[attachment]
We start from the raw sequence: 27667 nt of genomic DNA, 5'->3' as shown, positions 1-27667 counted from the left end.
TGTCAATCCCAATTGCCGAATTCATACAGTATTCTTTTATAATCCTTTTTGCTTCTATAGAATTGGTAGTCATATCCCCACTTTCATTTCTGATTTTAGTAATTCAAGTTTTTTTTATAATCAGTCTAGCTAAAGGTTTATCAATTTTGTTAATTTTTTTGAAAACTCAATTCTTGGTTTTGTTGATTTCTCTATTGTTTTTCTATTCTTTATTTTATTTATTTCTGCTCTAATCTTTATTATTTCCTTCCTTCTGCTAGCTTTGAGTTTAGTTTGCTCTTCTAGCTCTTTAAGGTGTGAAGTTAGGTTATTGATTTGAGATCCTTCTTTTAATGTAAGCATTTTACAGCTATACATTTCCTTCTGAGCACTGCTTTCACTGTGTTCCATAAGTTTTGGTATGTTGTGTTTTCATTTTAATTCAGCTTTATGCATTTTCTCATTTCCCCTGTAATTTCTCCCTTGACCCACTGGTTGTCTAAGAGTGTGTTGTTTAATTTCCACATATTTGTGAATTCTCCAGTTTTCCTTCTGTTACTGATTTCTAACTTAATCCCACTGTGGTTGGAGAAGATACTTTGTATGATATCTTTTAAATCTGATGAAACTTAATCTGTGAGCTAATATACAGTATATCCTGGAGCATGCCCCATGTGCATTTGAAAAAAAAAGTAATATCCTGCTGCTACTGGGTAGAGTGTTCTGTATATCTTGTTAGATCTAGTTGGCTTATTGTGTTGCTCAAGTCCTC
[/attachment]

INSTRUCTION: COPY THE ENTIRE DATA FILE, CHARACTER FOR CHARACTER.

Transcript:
We start from the raw sequence: 27667 nt of genomic DNA, 5'->3' as shown, positions 1-27667 counted from the left end.
TGTCAATCCCAATTGCCGAATTCATACAGTATTCTTTTATAATCCTTTTTGCTTCTATAGAATTGGTAGTCATATCCCCACTTTCATTTCTGATTTTAGTAATTCAAGTTTTTTTTATAATCAGTCTAGCTAAAGGTTTATCAATTTTGTTAATTTTTTTGAAAACTCAATTCTTGGTTTTGTTGATTTCTCTATTGTTTTTCTATTCTTTATTTTATTTATTTCTGCTCTAATCTTTATTATTTCCTTCCTTCTGCTAGCTTTGAGTTTAGTTTGCTCTTCTAGCTCTTTAAGGTGTGAAGTTAGGTTATTGATTTGAGATCCTTCTTTTAATGTAAGCATTTTACAGCTATACATTTCCTTCTGAGCACTGCTTTCACTGTGTTCCATAAGTTTTGGTATGTTGTGTTTTCATTTTAATTCAGCTTTATGCATTTTCTCATTTCCCCTGTAATTTCTCCCTTGACCCACTGGTTGTCTAAGAGTGTGTTGTTTAATTTCCACATATTTGTGAATTCTCCAGTTTTCCTTCTGTTACTGATTTCTAACTTAATCCCACTGTGGTTGGAGAAGATACTTTGTATGATATCTTTTAAATCTGATGAAACTTAATCTGTGAGCTAATATACAGTATATCCTGGAGCATGCCCCATGTGCATTTGAAAAAAAAAGTAATATCCTGCTGCTACTGGGTAGAGTGTTCTGTATATCTTGTTAGATCTAGTTGGCTTATTGTGTTGCTCAAGTCCTC